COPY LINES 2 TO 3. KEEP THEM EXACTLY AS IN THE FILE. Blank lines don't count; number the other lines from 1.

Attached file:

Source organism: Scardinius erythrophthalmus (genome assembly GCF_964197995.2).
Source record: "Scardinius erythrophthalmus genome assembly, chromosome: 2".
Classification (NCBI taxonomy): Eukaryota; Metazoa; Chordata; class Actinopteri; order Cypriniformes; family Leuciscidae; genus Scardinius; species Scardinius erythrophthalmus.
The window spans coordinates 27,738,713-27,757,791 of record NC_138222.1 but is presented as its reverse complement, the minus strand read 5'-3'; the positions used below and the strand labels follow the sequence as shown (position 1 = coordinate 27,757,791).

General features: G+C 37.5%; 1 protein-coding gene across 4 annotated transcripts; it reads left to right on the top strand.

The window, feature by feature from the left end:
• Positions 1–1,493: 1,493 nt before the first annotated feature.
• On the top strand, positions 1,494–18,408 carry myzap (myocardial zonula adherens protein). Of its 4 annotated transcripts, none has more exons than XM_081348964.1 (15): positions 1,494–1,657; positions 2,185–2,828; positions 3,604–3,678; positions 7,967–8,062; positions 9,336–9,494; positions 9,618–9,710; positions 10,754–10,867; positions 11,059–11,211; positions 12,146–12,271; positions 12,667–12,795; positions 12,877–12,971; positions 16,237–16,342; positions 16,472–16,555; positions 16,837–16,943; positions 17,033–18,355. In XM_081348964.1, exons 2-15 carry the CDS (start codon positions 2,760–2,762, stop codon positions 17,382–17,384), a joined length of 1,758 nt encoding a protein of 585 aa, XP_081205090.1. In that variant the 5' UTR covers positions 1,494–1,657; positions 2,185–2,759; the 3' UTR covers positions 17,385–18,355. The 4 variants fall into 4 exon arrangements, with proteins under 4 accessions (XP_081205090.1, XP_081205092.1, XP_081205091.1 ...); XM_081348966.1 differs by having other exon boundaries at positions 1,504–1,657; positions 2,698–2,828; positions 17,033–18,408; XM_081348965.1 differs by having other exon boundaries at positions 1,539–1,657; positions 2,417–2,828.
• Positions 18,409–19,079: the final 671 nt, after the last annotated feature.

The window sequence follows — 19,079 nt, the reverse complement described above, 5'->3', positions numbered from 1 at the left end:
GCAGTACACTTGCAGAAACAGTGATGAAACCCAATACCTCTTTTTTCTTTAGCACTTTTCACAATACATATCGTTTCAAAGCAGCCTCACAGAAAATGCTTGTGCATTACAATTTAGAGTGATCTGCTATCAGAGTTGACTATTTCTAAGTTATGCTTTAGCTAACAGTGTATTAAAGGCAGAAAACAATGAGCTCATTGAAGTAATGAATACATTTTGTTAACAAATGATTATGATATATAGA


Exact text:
Source record: "Scardinius erythrophthalmus genome assembly, chromosome: 2".
Classification (NCBI taxonomy): Eukaryota; Metazoa; Chordata; class Actinopteri; order Cypriniformes; family Leuciscidae; genus Scardinius; species Scardinius erythrophthalmus.